Both Retrocomputing and Super User deal with questions about the use and abuse of computers; Retrocomputing deals with questions involving “old” hardware or software, while Super User’s focus is on newer systems. We also have other dedicated Stack Exchanges for some particular computer topics; Stack Overflow deals with programming, Server Fault focusses on server administration, Ask Ubuntu is for questions about (duh) Ubuntu, Ask Different covers questions regarding Apple software and hardware, and Unix & Linux is for non-Ubuntu-or-macOS-specific questions about Unices and Unix-likes, just to name a few.

Problem is, computers (hardware or software - it’s true for both) don’t fall neatly into “old” and “new” categories, but exist on a continuum; thus, there has to be an arbitrary boundary drawn somewhere. Which creates difficulties when trying to ask questions that fall near, or on, the boundary:

  • For instance, Windows ME (released in late 2000) falls in Retrocomputing’s bailiwick, while XP, released the very next year, is generally a topic for Super User. But what about Windows 2000 (released a few months before ME, but remaining supported by Microsoft until 2010, while ME left extended support in 2006)? Where would a question about installing XP on a very-late-model PS/2 go? What about trying to run Windows 7 on a computer that originally shipped with Windows 98, or questions about floppy-disk support in Windows 8.1?
  • Ask Different explicitly supports, and has questions about, Macs and other Apple products stretching at least all the way back to the original 128k, and the Lisa before it; yet, we at Retrocomputing ourselves have a bunch of questions involving very early Macs, and Apple II questions generally end up here. Where’s the boundary?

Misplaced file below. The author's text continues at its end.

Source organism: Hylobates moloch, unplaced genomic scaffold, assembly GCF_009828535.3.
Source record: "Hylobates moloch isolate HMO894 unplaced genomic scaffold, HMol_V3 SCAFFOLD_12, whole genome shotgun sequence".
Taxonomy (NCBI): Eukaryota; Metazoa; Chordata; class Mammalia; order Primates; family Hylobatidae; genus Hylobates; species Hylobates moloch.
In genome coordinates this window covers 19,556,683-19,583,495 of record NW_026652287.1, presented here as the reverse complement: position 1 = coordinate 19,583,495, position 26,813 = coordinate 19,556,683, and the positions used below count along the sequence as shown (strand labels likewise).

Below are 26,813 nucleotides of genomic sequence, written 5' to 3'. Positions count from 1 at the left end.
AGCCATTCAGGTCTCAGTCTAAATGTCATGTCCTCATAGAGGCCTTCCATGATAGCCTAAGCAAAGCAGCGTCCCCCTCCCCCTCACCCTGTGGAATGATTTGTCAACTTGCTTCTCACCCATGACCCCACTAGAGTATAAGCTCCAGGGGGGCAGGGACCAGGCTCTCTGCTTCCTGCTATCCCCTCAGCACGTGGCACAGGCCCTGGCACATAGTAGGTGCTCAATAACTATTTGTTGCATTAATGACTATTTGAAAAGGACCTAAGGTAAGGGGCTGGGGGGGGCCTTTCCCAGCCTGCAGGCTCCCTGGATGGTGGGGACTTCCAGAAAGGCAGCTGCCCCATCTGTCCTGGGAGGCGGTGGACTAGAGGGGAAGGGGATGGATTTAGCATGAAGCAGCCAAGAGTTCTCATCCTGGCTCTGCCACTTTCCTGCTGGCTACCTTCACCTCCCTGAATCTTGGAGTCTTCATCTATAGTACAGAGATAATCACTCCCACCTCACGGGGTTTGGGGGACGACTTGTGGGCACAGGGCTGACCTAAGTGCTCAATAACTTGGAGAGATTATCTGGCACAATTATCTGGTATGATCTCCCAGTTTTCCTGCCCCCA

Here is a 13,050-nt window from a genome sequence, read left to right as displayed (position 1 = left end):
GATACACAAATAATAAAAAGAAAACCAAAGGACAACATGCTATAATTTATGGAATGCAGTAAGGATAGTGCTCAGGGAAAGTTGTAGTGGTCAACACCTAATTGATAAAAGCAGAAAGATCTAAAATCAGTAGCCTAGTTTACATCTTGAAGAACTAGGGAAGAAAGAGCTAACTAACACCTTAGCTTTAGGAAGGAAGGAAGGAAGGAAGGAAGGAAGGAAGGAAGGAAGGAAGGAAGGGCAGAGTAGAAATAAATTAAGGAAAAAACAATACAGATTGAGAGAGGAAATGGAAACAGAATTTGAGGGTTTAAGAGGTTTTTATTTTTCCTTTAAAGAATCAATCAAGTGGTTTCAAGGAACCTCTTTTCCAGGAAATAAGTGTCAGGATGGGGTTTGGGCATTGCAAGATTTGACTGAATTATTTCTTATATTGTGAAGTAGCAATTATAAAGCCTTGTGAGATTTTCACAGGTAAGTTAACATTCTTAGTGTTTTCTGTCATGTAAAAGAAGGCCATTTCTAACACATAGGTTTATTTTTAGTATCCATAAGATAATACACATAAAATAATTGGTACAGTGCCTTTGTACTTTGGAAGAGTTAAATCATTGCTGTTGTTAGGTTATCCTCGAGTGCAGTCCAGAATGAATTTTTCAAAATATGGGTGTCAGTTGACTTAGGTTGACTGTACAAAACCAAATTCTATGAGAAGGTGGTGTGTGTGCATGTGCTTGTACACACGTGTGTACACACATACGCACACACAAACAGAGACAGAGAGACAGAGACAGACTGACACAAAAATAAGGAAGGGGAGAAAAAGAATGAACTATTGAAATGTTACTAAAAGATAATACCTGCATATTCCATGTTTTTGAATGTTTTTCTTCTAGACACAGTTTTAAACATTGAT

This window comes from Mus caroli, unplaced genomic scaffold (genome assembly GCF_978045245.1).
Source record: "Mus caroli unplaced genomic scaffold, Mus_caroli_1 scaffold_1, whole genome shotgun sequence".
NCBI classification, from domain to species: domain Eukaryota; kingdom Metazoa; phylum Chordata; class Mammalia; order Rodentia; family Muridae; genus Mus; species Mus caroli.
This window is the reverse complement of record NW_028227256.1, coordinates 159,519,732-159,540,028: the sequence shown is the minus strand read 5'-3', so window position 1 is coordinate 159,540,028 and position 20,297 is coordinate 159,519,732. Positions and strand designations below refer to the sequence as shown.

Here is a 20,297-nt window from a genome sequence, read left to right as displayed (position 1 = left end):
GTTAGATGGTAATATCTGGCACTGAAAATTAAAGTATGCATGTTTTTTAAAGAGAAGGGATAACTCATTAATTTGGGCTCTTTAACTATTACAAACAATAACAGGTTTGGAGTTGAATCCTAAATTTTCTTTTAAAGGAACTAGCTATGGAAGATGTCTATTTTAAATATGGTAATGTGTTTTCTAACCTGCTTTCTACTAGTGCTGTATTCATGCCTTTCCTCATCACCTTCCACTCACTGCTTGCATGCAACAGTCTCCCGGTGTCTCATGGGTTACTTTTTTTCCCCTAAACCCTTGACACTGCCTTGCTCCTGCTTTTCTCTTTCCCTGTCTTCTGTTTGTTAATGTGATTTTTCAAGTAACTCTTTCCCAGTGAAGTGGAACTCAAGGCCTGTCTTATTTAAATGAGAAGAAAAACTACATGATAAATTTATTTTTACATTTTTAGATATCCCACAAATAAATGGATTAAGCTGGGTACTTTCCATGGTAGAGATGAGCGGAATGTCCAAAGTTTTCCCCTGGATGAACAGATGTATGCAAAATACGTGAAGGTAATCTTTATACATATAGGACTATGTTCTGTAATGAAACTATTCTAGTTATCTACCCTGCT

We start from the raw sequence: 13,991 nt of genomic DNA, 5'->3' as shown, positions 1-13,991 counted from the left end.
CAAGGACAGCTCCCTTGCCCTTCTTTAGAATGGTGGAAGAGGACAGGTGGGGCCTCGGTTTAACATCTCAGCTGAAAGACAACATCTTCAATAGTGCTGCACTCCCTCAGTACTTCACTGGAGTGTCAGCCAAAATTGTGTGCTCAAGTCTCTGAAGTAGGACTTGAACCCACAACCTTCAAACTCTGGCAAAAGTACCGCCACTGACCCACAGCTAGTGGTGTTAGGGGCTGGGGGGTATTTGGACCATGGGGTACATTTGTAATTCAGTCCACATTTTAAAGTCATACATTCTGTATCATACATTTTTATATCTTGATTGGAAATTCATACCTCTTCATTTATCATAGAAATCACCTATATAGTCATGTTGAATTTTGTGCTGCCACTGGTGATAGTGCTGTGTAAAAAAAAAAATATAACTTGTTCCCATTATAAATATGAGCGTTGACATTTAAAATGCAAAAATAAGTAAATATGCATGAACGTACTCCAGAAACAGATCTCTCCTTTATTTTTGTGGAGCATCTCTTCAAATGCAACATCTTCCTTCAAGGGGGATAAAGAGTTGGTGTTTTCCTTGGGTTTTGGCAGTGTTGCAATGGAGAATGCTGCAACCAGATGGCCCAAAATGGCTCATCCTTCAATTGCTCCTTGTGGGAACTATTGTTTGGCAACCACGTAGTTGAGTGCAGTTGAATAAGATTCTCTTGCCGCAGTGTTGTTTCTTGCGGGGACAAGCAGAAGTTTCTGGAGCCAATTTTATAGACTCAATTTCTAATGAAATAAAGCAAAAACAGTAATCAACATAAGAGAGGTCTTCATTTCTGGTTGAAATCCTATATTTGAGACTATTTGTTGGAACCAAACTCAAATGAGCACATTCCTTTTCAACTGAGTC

• The first Linux versions date back all the way to late 1991, and various Unices already had a long and storied history even then; do questions about these very early Unix and Unix-like OSs belong on Unix and Linux despite their antiquity, or should those early ones come here to Retrocomputing?

Not a duplicate of this question, the answers to which give some general explanations of what is on-topic here, but don't clear up the question of where, exactly, the boundary is.

  • 2
    That issue gets even more complicated with other SE sites moving questions which I'd consider generic to RC.SE just because it's not about the latest Buzzword.
    – Raffzahn
    Apr 13, 2020 at 15:11
  • 3
    Plus, there's the potential for healthy overlap in scopes, with each site bringing a different set of expertise to questions, such that a very small subset of questions could be posted on multiple sites with identical wording and receive entirely different, correct, answers.
    – wizzwizz4 Mod
    Apr 13, 2020 at 17:00
  • 3
    We cannot clear up the question of where exactly the boundary is because there is not, and cannot be, an exact boundary.
    – Chenmunka Mod
    Apr 13, 2020 at 17:34

1 Answer 1


...there has to be an arbitrary boundary drawn somewhere.

No, there need not be, and there isn't one.

Certainly date alone cannot be used as a boundary because, as you have pointed out, there are obsolete systems out there that are chronologically newer than systems still considered current.

It's generally not the topic matter but the focus of the question that plays the biggest role in determining where the question belongs, especially for systems that have been used over two or more decades. A question about how to implement a particular thing in C might be best on:

  • StackOverflow if the focus is on the language itself, and the answers have some relevance to how people currently program in C.
  • Retrocomputing if the focus is on how and why that thing was historically done and why that differs (if it even does) from modern practice.
  • Ask Different if it happens to be about a Mac-specific thing that wouldn't really apply to other systems.

Another example would be a "how do I set up a network interface" question: whether it belongs in SuperUser, Retrocomputing or Ask Different depends on the details and why one is asking.

Retrocomputing may produce significantly different answers for certain types of questions, such as "go do this hack" rather than, say, "upgrade your system; you current one is unusably insecure." These sorts of expectations are built in to the community in which you ask.

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